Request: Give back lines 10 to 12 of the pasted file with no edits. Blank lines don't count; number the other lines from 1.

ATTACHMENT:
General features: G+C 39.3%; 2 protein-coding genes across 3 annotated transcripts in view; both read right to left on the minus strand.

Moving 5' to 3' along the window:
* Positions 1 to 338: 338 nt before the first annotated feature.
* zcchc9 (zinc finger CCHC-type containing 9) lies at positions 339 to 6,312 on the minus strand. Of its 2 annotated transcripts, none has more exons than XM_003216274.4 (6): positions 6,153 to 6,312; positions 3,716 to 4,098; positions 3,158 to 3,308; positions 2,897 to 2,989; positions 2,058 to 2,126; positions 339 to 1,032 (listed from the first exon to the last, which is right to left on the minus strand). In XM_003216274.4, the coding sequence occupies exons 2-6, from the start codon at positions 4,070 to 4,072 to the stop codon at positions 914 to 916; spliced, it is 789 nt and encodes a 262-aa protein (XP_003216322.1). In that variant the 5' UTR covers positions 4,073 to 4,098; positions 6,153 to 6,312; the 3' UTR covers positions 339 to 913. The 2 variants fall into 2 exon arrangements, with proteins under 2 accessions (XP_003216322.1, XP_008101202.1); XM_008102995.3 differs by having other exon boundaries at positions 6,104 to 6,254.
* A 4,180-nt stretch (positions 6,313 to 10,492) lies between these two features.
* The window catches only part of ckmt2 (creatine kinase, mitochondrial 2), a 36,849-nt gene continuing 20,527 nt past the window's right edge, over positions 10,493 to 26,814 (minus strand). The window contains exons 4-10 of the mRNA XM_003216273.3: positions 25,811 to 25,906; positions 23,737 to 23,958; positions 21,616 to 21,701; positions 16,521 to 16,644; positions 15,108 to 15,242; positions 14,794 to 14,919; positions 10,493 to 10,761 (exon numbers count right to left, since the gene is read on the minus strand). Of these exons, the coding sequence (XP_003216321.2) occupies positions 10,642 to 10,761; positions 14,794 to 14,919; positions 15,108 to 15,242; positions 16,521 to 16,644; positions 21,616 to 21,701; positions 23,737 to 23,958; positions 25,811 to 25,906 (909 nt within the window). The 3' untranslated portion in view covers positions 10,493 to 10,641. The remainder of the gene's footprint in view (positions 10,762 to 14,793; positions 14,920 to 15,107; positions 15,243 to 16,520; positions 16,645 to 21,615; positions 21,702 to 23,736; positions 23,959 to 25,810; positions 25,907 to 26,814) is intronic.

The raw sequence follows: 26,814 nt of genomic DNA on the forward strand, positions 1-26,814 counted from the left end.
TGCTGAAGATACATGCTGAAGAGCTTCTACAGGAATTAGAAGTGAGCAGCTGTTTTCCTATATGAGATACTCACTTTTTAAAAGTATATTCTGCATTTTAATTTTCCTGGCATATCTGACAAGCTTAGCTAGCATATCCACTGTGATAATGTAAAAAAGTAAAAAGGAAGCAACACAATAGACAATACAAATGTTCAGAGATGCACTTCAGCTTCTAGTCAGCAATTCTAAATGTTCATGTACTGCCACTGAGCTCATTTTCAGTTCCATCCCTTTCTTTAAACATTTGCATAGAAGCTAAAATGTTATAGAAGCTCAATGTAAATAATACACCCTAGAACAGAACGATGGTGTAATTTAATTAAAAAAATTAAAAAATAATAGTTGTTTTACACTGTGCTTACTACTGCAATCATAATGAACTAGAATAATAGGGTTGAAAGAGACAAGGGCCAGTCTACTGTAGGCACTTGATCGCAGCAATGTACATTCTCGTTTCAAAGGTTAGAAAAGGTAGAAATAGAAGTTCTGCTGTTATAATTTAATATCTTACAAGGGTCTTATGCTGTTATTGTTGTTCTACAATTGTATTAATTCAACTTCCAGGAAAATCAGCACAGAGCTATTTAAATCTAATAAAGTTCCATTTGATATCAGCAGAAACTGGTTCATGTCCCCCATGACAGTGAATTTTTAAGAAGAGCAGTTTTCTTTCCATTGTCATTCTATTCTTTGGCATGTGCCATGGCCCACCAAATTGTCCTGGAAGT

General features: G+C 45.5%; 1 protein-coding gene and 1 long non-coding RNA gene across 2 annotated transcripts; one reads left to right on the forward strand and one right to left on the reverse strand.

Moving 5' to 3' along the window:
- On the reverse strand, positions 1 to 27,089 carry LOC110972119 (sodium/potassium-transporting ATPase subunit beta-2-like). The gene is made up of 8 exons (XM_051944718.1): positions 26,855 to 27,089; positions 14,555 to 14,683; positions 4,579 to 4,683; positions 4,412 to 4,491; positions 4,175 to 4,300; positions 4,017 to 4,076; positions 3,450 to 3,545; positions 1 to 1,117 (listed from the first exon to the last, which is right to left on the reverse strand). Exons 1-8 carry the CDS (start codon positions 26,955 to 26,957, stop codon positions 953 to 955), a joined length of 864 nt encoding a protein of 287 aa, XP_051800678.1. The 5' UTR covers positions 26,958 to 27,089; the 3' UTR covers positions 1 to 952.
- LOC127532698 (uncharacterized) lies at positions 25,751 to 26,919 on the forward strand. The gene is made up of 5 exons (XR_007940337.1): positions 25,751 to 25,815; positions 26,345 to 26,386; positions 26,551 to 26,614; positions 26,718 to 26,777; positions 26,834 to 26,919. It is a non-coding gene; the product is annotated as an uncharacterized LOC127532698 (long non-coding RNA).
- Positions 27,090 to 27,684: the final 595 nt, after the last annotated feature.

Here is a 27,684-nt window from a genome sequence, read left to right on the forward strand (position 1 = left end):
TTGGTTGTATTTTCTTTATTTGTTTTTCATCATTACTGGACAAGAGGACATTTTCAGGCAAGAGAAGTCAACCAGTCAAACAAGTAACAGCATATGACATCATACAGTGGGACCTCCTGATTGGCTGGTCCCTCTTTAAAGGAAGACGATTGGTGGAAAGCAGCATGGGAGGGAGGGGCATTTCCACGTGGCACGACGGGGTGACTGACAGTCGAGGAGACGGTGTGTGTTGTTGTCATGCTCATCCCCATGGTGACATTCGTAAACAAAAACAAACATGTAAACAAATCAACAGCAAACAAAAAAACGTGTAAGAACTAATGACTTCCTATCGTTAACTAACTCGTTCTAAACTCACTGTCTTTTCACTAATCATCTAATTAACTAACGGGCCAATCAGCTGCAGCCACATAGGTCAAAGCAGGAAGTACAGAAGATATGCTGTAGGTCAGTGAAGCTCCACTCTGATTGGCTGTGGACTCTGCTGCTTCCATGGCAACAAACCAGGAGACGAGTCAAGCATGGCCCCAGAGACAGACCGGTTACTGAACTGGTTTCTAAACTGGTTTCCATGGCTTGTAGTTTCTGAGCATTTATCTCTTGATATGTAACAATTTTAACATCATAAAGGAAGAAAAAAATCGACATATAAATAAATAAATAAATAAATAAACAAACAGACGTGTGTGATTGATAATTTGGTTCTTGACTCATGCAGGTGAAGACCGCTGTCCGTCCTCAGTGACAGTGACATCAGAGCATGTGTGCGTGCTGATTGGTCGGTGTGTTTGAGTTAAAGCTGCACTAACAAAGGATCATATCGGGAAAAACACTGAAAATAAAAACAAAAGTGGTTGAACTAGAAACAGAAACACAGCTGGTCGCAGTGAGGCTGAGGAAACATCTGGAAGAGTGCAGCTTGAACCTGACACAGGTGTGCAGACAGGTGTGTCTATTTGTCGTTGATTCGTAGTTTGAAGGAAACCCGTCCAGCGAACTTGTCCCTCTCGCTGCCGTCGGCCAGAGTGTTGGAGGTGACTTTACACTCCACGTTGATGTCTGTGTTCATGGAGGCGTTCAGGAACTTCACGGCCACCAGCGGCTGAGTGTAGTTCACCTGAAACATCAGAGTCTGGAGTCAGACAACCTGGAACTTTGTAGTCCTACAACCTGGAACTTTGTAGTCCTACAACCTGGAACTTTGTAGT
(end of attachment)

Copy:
Moving 5' to 3' along the window:
- On the reverse strand, positions 1 to 27,089 carry LOC110972119 (sodium/potassium-transporting ATPase subunit beta-2-like). The gene is made up of 8 exons (XM_051944718.1): positions 26,855 to 27,089; positions 14,555 to 14,683; positions 4,579 to 4,683; positions 4,412 to 4,491; positions 4,175 to 4,300; positions 4,017 to 4,076; positions 3,450 to 3,545; positions 1 to 1,117 (listed from the first exon to the last, which is right to left on the reverse strand). Exons 1-8 carry the CDS (start codon positions 26,955 to 26,957, stop codon positions 953 to 955), a joined length of 864 nt encoding a protein of 287 aa, XP_051800678.1. The 5' UTR covers positions 26,958 to 27,089; the 3' UTR covers positions 1 to 952.
- LOC127532698 (uncharacterized) lies at positions 25,751 to 26,919 on the forward strand. The gene is made up of 5 exons (XR_007940337.1): positions 25,751 to 25,815; positions 26,345 to 26,386; positions 26,551 to 26,614; positions 26,718 to 26,777; positions 26,834 to 26,919. It is a non-coding gene; the product is annotated as an uncharacterized LOC127532698 (long non-coding RNA).